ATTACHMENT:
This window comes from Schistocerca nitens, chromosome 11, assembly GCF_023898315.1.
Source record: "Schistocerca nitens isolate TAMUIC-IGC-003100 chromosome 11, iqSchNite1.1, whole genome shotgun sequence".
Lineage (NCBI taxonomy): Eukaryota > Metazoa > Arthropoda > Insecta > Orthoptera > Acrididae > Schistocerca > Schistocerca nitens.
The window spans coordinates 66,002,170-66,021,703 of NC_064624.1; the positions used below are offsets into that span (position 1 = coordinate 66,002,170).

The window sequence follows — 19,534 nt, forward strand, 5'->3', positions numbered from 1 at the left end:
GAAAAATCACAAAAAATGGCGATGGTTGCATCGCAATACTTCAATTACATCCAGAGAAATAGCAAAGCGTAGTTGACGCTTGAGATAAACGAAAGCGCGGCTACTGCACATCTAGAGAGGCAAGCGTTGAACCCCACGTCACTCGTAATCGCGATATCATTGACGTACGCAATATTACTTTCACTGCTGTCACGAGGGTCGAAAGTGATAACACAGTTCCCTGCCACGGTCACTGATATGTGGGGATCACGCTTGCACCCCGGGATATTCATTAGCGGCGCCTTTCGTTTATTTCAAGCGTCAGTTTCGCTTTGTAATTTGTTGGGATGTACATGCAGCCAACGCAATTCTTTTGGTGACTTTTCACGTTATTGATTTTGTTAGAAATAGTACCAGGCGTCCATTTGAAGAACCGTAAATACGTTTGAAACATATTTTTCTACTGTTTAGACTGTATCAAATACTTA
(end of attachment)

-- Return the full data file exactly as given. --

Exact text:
This window comes from Schistocerca nitens, chromosome 11, assembly GCF_023898315.1.
Source record: "Schistocerca nitens isolate TAMUIC-IGC-003100 chromosome 11, iqSchNite1.1, whole genome shotgun sequence".
Lineage (NCBI taxonomy): Eukaryota > Metazoa > Arthropoda > Insecta > Orthoptera > Acrididae > Schistocerca > Schistocerca nitens.
The window spans coordinates 66,002,170-66,021,703 of NC_064624.1; the positions used below are offsets into that span (position 1 = coordinate 66,002,170).

The window sequence follows — 19,534 nt, forward strand, 5'->3', positions numbered from 1 at the left end:
GAAAAATCACAAAAAATGGCGATGGTTGCATCGCAATACTTCAATTACATCCAGAGAAATAGCAAAGCGTAGTTGACGCTTGAGATAAACGAAAGCGCGGCTACTGCACATCTAGAGAGGCAAGCGTTGAACCCCACGTCACTCGTAATCGCGATATCATTGACGTACGCAATATTACTTTCACTGCTGTCACGAGGGTCGAAAGTGATAACACAGTTCCCTGCCACGGTCACTGATATGTGGGGATCACGCTTGCACCCCGGGATATTCATTAGCGGCGCCTTTCGTTTATTTCAAGCGTCAGTTTCGCTTTGTAATTTGTTGGGATGTACATGCAGCCAACGCAATTCTTTTGGTGACTTTTCACGTTATTGATTTTGTTAGAAATAGTACCAGGCGTCCATTTGAAGAACCGTAAATACGTTTGAAACATATTTTTCTACTGTTTAGACTGTATCAAATACTTA